October 31, 2022 – This summer, in the framework of expanding our global Peace Education program, WPDI conducted a series of Community Leaders training sessions in the South Sudanese States of Eastern Equatoria, Central Equatoria and Western Equatoria. 

The 5-day training sessions, conducted by WPDI-trained Youth Peacemakers, aimed to equip key leaders in the local communities with skills and knowledge in peacebuilding, conflict resolution and mediation. Subjects such as handling and managing conflicts, leadership, communication, peace, human rights, diversity and development – which are crucial in order for them to be able to sustain and promote peace in their communities – were also tackled during the sessions. The program also aimed to strengthen the capacity of local peace actors and provide a platform for community leaders to identify best practices in detecting, preventing, mitigating and managing communal conflict. 

In Eastern Equatoria State, WPDI conducted the 5-day intensive training workshop for 26 Community Leaders in Budi County. The training was held from 15th to 19th August at the WPDI Community Learning Center as part of a capacity building initiative for local leaders at the grassroots levels in the state. The workshop brought participants from as far as Homiri Payam in Budi County. The participants included Boma Chiefs, Headmen, Police and Prison officers. 

The paramount chief of Budi County, Mr. Joseph Lohide during his closing remarks, said “This training has helped me understand the cycle of violence and why there is revenge killing in my community. In this training we came to know that revenge killing happens in our community because of lack of response from leaders to mediate conflicts in the early stage and render justice to the victim. We also learnt in this training that lack of respect to human rights is the cause of violence. And I can affirm that in our community human rights are not respected. As leaders, we are going to embark on awareness on promoting human rights.” 

In Central Equatoria State, WPDI ran the training workshop on peacebuilding and conflict resolution to cattle camp leaders in Terekeka County from 16th to 20th August. A total of 60 community leaders (56 males and 4 females) benefited from the workshop. The participants included cattle camp chiefs, women, youth and government officials.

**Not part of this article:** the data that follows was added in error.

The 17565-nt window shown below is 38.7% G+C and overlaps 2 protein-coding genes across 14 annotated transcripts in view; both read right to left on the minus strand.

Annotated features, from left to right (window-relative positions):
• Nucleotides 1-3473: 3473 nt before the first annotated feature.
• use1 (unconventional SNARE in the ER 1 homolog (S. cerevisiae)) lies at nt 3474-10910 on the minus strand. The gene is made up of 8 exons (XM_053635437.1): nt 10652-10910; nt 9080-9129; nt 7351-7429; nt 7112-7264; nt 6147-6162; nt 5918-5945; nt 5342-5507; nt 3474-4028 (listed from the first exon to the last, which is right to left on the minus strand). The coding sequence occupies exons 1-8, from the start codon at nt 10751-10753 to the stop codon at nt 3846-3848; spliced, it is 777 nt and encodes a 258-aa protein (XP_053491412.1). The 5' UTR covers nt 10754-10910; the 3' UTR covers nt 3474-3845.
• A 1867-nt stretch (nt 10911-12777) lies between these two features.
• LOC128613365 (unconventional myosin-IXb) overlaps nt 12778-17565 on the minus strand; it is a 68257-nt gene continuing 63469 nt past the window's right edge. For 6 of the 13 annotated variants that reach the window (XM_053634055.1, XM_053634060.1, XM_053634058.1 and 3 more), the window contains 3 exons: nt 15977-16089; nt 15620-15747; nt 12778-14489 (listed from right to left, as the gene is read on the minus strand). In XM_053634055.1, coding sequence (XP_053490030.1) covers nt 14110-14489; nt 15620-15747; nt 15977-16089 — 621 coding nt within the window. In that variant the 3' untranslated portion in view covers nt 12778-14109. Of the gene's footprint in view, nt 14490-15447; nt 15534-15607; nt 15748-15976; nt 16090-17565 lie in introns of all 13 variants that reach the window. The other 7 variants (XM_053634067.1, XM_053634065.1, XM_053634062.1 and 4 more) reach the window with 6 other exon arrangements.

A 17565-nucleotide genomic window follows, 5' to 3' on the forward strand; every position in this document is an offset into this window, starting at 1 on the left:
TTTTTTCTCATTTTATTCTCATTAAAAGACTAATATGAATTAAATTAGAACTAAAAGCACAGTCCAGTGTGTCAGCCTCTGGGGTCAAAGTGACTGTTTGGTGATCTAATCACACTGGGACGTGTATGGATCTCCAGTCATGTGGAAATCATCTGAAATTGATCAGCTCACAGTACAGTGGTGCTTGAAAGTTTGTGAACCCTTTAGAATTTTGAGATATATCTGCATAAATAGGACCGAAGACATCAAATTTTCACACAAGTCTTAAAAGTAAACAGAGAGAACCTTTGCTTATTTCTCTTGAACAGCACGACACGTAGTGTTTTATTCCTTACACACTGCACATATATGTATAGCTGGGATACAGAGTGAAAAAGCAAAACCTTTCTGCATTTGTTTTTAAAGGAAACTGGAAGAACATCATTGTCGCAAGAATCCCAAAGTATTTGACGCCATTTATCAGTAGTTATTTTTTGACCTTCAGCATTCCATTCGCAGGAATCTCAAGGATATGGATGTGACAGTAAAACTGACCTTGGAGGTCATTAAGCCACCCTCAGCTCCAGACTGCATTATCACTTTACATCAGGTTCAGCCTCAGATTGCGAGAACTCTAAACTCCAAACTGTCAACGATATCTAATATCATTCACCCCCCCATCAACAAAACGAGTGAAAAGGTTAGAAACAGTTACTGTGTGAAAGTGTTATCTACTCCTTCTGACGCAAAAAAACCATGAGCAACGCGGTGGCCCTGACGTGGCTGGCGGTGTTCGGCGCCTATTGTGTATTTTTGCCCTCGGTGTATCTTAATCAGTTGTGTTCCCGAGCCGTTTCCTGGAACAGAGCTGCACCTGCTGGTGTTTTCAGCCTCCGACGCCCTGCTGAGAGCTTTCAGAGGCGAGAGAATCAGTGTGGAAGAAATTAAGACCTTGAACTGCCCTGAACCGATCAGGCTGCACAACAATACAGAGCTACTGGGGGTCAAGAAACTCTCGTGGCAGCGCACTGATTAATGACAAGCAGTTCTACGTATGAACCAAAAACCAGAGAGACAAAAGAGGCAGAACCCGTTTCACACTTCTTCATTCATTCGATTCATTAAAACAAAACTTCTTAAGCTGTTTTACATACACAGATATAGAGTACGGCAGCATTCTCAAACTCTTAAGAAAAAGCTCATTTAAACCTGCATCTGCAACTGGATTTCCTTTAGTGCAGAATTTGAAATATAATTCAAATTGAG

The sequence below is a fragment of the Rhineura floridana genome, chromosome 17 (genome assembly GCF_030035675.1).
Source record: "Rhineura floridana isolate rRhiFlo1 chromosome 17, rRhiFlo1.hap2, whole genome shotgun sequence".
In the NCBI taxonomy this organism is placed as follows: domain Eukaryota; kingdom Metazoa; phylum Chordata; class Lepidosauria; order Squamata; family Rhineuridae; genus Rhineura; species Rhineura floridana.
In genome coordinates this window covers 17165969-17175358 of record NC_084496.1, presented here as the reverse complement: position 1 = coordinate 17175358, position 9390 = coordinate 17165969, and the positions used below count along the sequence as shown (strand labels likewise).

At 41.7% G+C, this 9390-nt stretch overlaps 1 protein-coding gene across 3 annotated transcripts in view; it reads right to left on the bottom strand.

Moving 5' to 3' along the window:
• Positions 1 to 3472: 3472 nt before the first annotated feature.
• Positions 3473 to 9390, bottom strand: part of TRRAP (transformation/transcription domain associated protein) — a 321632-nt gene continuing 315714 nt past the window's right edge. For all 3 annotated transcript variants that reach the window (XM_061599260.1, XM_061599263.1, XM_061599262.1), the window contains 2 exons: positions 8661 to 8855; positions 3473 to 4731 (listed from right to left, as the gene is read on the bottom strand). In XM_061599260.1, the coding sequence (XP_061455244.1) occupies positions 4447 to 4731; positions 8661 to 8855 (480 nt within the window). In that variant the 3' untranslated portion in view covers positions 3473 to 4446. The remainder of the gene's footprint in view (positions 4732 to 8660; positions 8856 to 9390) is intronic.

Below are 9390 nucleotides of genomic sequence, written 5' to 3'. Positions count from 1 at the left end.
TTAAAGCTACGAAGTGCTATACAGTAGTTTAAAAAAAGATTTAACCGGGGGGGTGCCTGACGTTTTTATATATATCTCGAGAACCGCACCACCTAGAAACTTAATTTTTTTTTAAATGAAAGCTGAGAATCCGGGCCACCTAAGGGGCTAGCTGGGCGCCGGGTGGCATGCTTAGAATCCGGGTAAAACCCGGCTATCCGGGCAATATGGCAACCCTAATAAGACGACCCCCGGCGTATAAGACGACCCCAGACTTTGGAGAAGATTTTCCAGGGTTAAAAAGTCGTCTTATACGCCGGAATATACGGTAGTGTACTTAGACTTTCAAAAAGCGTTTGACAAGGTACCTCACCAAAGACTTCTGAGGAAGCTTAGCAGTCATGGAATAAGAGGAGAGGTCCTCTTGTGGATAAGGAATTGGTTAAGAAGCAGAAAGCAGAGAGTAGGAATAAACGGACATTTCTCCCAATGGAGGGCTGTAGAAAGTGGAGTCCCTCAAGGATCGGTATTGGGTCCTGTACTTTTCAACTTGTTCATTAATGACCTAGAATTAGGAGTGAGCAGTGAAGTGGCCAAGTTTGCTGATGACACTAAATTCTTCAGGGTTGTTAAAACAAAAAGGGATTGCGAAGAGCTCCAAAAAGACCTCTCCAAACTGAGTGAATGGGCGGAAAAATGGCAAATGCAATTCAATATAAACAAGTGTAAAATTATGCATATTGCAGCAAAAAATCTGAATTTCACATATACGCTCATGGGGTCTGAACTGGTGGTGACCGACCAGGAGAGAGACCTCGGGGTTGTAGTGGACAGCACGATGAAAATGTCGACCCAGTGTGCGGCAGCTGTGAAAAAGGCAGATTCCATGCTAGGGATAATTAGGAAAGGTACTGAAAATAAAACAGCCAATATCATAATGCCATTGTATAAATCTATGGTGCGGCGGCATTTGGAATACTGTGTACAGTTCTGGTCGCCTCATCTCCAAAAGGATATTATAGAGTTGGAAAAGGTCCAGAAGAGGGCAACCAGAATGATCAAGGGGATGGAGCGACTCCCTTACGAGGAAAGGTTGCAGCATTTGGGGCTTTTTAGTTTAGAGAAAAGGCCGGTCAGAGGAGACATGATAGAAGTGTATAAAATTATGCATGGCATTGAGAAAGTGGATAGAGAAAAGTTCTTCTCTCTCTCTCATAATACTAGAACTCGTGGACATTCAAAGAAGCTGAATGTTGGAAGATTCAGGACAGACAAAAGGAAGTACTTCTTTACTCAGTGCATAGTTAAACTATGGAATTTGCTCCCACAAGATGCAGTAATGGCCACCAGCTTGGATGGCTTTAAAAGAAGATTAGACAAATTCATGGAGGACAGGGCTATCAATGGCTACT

The workshop was officially opened by the county commissioner of Terekeka County, James Lino Malou, who was highly appreciative of WPDI’s work in the county to bring the cattle camp chiefs together for the crucial peacebuilding and conflict resolution training and providing a platform for dialogue. “Whitaker Peace & Development Initiative has come at the right time when the chiefs are desperately seeking peace and knowledge to better serve the communities. This training workshop will help the chiefs and the community leaders to mediate conflicts and train other people within their communities to promote reconciliation and community cohesion.” The Honorable commissioner pledged to work together with WPDI to promote peacebuilding activities in the county.

In the Western Equatoria State, training workshops for Community Leaders were conducted in the counties of Ibba and Maridi. The Community Leaders were composed of youth, women, religious, traditional and opinion leaders who command respect in their various communities, as well as local associations and organizations. 

The five-day training program drew 20 participants in Ibba County and 21 in Maridi County. Altogether, a total of 41 Community Leaders from the two counties in the state were reached, 18 of them being female and 23 male. 

One participant, Mr. John Michael Usumo, Secretary of the Ibba Women’s Association, highlighted the positive effect the workshop will have on his local community: “I have really gained knowledge and skills on conflict resolution and peace-building and as a community leader, I am well equipped—thanks to WPDI for timely intervention. At this training, I have had the opportunity to share my personal experience with other colleagues’ community leaders and the challenges I faced in a bid to single-handedly address community conflicts in my area. Now that I have the necessary tools obtained through this training, I pledge my commitment to addressing community conflicts as they come in, and our communities will never be the same again. I will also share this knowledge with the many community leaders out there who did not have the opportunity to be part of this auspicious training.” 

In voicing his willingness to pass on the knowledge he received from us, John expresses the deeper hopes that we have placed in this program. Indeed, such Community Leaders training sessions, coupled with other local initiatives with young people and women, allow us to foster gradual, lasting change at the grassroots in South Sudan, a country that has known conflict for so long that violence there is often considered to be a normal approach to addressing tensions and conflict. Shifting from such a mindset requires careful and patient work that can succeed only if peacebuilding interventions are in tune with local contexts, hence the key role played by our Youth Peacemakers. Their knowledge of local languages and cultures, combined with the in–depth training they received from us, are invaluable assets to promote new attitudes and values among their fellow citizens, contributing to pave the way for a more peaceful future for their communities and their country. 

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